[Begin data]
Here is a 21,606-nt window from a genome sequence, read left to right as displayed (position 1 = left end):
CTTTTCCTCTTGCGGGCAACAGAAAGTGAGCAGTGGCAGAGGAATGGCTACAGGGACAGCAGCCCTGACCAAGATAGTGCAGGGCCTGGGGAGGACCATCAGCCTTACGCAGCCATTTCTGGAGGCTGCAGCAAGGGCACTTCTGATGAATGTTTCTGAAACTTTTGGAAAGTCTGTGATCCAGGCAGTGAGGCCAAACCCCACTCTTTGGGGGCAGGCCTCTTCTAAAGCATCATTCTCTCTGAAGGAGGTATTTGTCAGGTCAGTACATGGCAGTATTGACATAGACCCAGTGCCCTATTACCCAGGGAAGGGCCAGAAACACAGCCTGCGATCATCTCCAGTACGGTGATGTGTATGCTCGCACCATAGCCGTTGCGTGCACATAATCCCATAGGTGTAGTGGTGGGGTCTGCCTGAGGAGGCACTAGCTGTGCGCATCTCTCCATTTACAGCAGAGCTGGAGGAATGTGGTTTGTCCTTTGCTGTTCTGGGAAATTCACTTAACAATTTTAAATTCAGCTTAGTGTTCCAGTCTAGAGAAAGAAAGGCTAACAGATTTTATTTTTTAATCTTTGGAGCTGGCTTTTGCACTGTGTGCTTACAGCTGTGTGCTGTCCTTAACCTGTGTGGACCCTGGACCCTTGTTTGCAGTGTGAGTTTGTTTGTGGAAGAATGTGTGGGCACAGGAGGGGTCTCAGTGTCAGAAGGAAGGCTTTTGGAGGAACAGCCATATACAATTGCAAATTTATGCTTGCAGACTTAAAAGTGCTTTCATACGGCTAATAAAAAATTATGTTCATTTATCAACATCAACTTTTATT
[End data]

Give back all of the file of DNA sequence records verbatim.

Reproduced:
Here is a 21,606-nt window from a genome sequence, read left to right as displayed (position 1 = left end):
CTTTTCCTCTTGCGGGCAACAGAAAGTGAGCAGTGGCAGAGGAATGGCTACAGGGACAGCAGCCCTGACCAAGATAGTGCAGGGCCTGGGGAGGACCATCAGCCTTACGCAGCCATTTCTGGAGGCTGCAGCAAGGGCACTTCTGATGAATGTTTCTGAAACTTTTGGAAAGTCTGTGATCCAGGCAGTGAGGCCAAACCCCACTCTTTGGGGGCAGGCCTCTTCTAAAGCATCATTCTCTCTGAAGGAGGTATTTGTCAGGTCAGTACATGGCAGTATTGACATAGACCCAGTGCCCTATTACCCAGGGAAGGGCCAGAAACACAGCCTGCGATCATCTCCAGTACGGTGATGTGTATGCTCGCACCATAGCCGTTGCGTGCACATAATCCCATAGGTGTAGTGGTGGGGTCTGCCTGAGGAGGCACTAGCTGTGCGCATCTCTCCATTTACAGCAGAGCTGGAGGAATGTGGTTTGTCCTTTGCTGTTCTGGGAAATTCACTTAACAATTTTAAATTCAGCTTAGTGTTCCAGTCTAGAGAAAGAAAGGCTAACAGATTTTATTTTTTAATCTTTGGAGCTGGCTTTTGCACTGTGTGCTTACAGCTGTGTGCTGTCCTTAACCTGTGTGGACCCTGGACCCTTGTTTGCAGTGTGAGTTTGTTTGTGGAAGAATGTGTGGGCACAGGAGGGGTCTCAGTGTCAGAAGGAAGGCTTTTGGAGGAACAGCCATATACAATTGCAAATTTATGCTTGCAGACTTAAAAGTGCTTTCATACGGCTAATAAAAAATTATGTTCATTTATCAACATCAACTTTTATT